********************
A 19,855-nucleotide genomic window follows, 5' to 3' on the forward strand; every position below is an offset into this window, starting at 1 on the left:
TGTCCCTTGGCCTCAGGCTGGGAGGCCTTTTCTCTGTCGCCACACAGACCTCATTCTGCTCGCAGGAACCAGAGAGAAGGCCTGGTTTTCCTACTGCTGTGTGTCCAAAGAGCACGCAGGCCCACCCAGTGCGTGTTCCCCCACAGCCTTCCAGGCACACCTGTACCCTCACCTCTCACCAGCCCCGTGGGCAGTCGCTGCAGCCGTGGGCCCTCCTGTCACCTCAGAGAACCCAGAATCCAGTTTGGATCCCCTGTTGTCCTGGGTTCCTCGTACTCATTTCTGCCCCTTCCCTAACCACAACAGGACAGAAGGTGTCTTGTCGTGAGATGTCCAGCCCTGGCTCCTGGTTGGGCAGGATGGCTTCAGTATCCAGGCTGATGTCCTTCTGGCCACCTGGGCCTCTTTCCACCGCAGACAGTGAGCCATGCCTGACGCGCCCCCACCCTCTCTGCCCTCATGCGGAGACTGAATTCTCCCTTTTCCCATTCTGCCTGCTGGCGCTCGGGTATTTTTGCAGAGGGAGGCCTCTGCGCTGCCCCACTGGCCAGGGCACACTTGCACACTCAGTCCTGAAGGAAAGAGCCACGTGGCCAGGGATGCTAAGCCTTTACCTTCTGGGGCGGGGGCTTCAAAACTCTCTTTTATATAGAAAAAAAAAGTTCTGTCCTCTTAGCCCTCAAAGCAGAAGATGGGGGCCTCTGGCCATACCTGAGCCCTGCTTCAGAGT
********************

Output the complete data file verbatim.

A 19,855-nucleotide genomic window follows, 5' to 3' on the forward strand; every position below is an offset into this window, starting at 1 on the left:
TGTCCCTTGGCCTCAGGCTGGGAGGCCTTTTCTCTGTCGCCACACAGACCTCATTCTGCTCGCAGGAACCAGAGAGAAGGCCTGGTTTTCCTACTGCTGTGTGTCCAAAGAGCACGCAGGCCCACCCAGTGCGTGTTCCCCCACAGCCTTCCAGGCACACCTGTACCCTCACCTCTCACCAGCCCCGTGGGCAGTCGCTGCAGCCGTGGGCCCTCCTGTCACCTCAGAGAACCCAGAATCCAGTTTGGATCCCCTGTTGTCCTGGGTTCCTCGTACTCATTTCTGCCCCTTCCCTAACCACAACAGGACAGAAGGTGTCTTGTCGTGAGATGTCCAGCCCTGGCTCCTGGTTGGGCAGGATGGCTTCAGTATCCAGGCTGATGTCCTTCTGGCCACCTGGGCCTCTTTCCACCGCAGACAGTGAGCCATGCCTGACGCGCCCCCACCCTCTCTGCCCTCATGCGGAGACTGAATTCTCCCTTTTCCCATTCTGCCTGCTGGCGCTCGGGTATTTTTGCAGAGGGAGGCCTCTGCGCTGCCCCACTGGCCAGGGCACACTTGCACACTCAGTCCTGAAGGAAAGAGCCACGTGGCCAGGGATGCTAAGCCTTTACCTTCTGGGGCGGGGGCTTCAAAACTCTCTTTTATATAGAAAAAAAAAGTTCTGTCCTCTTAGCCCTCAAAGCAGAAGATGGGGGCCTCTGGCCATACCTGAGCCCTGCTTCAGAGT